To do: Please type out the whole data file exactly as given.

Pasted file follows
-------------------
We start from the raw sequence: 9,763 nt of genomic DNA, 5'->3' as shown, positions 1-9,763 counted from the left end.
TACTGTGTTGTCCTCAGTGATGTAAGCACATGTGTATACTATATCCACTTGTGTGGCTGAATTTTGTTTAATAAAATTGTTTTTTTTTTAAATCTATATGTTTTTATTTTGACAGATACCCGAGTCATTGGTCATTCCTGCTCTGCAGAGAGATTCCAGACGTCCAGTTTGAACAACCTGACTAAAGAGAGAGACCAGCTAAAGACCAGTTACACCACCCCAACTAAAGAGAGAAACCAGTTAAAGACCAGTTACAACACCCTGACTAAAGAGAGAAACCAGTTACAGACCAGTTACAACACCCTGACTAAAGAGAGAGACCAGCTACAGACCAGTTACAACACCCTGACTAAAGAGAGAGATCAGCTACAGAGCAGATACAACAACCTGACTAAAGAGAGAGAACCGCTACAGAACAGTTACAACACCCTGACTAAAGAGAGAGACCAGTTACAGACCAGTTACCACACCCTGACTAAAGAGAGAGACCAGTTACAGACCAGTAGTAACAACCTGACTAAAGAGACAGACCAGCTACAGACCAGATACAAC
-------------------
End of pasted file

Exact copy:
We start from the raw sequence: 9,763 nt of genomic DNA, 5'->3' as shown, positions 1-9,763 counted from the left end.
TACTGTGTTGTCCTCAGTGATGTAAGCACATGTGTATACTATATCCACTTGTGTGGCTGAATTTTGTTTAATAAAATTGTTTTTTTTTTAAATCTATATGTTTTTATTTTGACAGATACCCGAGTCATTGGTCATTCCTGCTCTGCAGAGAGATTCCAGACGTCCAGTTTGAACAACCTGACTAAAGAGAGAGACCAGCTAAAGACCAGTTACACCACCCCAACTAAAGAGAGAAACCAGTTAAAGACCAGTTACAACACCCTGACTAAAGAGAGAAACCAGTTACAGACCAGTTACAACACCCTGACTAAAGAGAGAGACCAGCTACAGACCAGTTACAACACCCTGACTAAAGAGAGAGATCAGCTACAGAGCAGATACAACAACCTGACTAAAGAGAGAGAACCGCTACAGAACAGTTACAACACCCTGACTAAAGAGAGAGACCAGTTACAGACCAGTTACCACACCCTGACTAAAGAGAGAGACCAGTTACAGACCAGTAGTAACAACCTGACTAAAGAGACAGACCAGCTACAGACCAGATACAAC